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Trumbo – Joint Review


Release Date: 25 November 2015 [USA]
Director: Jay Roach
Writer: John McNamara [Screenplay] - Bruce Cook [Novel]
Cast: Bryan Cranston - Diane Lane - Helen Mirren



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Posted February 5, 2016 by

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Trumbo – Joint Review

Larry’s Perspective:

First, a bias: I have a soft spot for films about filmmaking. Burden of Dreams, American Movie, Hearts of Darkness – I watch these movies with a big goofy grin on my face. OK, I wish I liked Ed Wood, White Hunter Black Heart and The Player a little more than I do, but what I really enjoy is when the enthusiasm for moviemaking is caught on camera.

Now an observation: there are very few good films about heroic screenwriters. You have heard the old joke about the ill-informed woman who wanted to make it in the movie business and slept with the writer. In Sunset Boulevard, the screenwriter ends up dead in the water. They suffer for their art because their work is rarely given the attention it deserves. The best writers either work with a trusted interpreter – Emeric Pressburger for Michael Powell – or, somewhat ill-advisedly become directors themselves, like Marshall Brickman, Paul Schrader and Robert Towne.

Trumbo is a heroic film about a heroic screenwriter, who was called un-American, was jailed for it, but worked his way back to respectability and acclaim, even winning two Oscars pseudonymously. That’s not supposed to happen, damn it.

Reader, I lapped it up. That said: there is a lot that’s made up.

Played by Bryan Cranston with thick glasses that never change their shape, Dalton Trumbo, a man with two last names, but what the hay, worked on the scripts of Kitty Foyle, We Who Are Young and A Guy Named Joe. He was, as they say, prolific. When we first see him on a movie set, he is feeding lines to Edward G. Robinson as the latter is being directed in a crime drama by Sam Wood. Wood, incidentally, is best known for his films with the Marx Brothers and the helmer of the afore-mentioned Kitty Foyle.

The film being shot doesn’t exist. John McNamara’s screenplay, which isn’t Oscar nominated but ought to have been for sheer compelling chutzpah, presents made-up stuff to simplify things, get to the point, move the story along.

Trumbo is shown to stand up for set makers against low wage contracts and no strikes. I have no idea if he did this for real, though he was asked to act as an observer for the Conference of Studio Unions, who represented technicians and craftspeople and was in a bitter dispute with the studios. Those who didn’t join the CSU crossed the picket lines as members of the International Alliance of Theatrical State Employees (IATSE), which had links to organised crime. When you note these facts, you can’t blame McNamara for cutting out IATSE and making it simple.

Trumbo wasn’t friends with Edward G. Robinson, rather John Garfield. But the fact is that Robinson, star of Double Indemnity did testify for the House Committee on Un-American Activities (HUAC). Robinson did, however, have an art collection, which included works by Cézanne, Chagall, Degas, van Gogh, Matisse, Picasso and more (do check out the type-written MOMA 1953 press release).

I guess you could say that little in Trumbo is strictly true, though Trumbo did write both Roman Holiday and The Brave One and got best screenplay Academy Awards for both, neither of which he could collect as he wasn’t allowed to work as a screenwriter.

It might not be strictly true – McNamara might not name all the Hollywood Ten, who went to jail for contempt of court, citing the First Amendment. They are, for reasons of accuracy: Alvah Bessie, Herbert Biberman, Lester Cole, Edward Dmytryk (the director of Farewell My Lovely), Ring Lardner Jr (who later wrote M*A*S*H*), John Howard Lawson, Albert Maltz, Samuel Ornitz, Adrian Scott and Dalton Trumbo. You might ask yourself which of these is ‘Arlen Hird’ (Louis C K), the screenwriter who has cancer and whose life was shortened by the blacklist? Answer: he’s a composite. So we shouldn’t cry for him, right?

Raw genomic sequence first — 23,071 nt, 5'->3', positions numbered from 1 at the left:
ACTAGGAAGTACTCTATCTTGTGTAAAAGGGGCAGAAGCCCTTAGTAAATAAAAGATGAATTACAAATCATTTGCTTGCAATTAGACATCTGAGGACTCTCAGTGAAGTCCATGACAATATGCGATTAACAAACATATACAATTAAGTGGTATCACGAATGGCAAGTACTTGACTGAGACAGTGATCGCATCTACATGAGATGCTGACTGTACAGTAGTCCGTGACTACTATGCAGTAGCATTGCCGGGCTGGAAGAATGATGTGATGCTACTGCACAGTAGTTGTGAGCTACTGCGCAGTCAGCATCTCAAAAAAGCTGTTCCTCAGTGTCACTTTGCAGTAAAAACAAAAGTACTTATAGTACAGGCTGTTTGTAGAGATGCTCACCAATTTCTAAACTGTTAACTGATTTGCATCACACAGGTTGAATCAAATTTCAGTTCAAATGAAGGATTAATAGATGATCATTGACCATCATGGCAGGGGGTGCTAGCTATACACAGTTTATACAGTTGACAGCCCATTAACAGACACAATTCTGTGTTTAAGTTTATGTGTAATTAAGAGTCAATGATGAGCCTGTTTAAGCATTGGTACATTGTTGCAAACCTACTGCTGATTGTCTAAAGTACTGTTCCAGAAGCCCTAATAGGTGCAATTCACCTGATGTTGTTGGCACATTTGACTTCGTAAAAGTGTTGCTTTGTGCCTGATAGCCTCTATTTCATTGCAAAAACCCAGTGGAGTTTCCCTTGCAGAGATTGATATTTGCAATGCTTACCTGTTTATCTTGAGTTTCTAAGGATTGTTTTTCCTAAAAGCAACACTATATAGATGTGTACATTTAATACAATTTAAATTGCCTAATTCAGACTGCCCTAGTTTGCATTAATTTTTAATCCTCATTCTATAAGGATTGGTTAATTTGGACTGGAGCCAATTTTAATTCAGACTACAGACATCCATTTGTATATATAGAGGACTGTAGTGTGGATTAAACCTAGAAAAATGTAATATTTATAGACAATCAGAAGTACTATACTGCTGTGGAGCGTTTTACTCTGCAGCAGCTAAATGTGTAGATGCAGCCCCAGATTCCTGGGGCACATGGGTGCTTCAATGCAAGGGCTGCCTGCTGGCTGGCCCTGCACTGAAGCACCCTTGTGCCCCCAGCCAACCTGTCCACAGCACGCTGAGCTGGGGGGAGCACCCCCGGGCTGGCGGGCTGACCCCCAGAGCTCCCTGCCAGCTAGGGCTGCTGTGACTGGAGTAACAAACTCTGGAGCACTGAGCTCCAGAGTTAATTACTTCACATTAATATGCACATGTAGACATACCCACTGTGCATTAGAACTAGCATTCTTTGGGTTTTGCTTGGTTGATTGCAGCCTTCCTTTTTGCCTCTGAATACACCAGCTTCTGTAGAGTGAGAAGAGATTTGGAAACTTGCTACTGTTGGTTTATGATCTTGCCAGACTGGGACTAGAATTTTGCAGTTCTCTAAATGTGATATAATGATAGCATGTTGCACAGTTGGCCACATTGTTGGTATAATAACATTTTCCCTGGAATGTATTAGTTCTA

As for the eleventh member of ‘the Hollywood Ten’, playwright Bertolt Brecht, he is nowhere to be found. He, of course, did not go to jail, but fled America.

The fact is that even today, the blacklist is a divisive subject. I remember when Martin Scorsese handed Elia Kazan his honorary Oscar in 1999, Kazan was booed. There was a lot of hurt.

Why is the film a lot of fun? Mainly because Trumbo stands up to John Wayne, something we would all like to do. He loves his family, admits he is a rich guy who doesn’t want to go to prison and doesn’t intend to, but never admits he was a member of the Communist Party. We like it that he meets a film producer in prison who cold-shouldered him. ‘The difference between us – you committed a crime.’ He works alongside a gruff prisoner (Adewale Akinnouye-Agbaje) who asks for no b.s. and raises a daughter (Elle Fanning) who fights against segregation.

Fact: Trumbo’s first movie for Otto Preminger was not Exodus as is described here; he worked on The Court Martial of Billy Mitchell in 1955, before Spartacus.

Fact: Trumbo did not work for the King Brothers, as played by John Goodman and Stephen Root – the former has a great moment with a baseball bat. He was hired by a number of producers and worked on (pseudonymously) the screenplay for the classic Gun Crazy – his ‘front’ was Millard Kaufman, another guy with two surnames.

Jay Roach, who directed those alternative 1960s movies, the Austin Powers movies as well as Meet the Parents has oddly never made a more entertaining film than Trumbo. The moral high ground inspires him to draw a salty performance from Helen Mirren as the morally repugnant Hedda Hopper, who in the movie led the charge against the Hollywood Ten. There is a wonderful moment when the world changes for Hedda; the camera creeps around Mirren’s face as she visibly ages.

Where Trumbo scores is reminding us that America often ends up on the wrong side of history when it acts out of fear, demonizing the American branch of the Communist Party, who were no Soviet lackeys and were pro-working person, not anti-American. Roach and McNamara bring in segregation and contemporary resonances, reminding us that the demonizing of Muslims (again out of fear) by one D Trump cannot be right.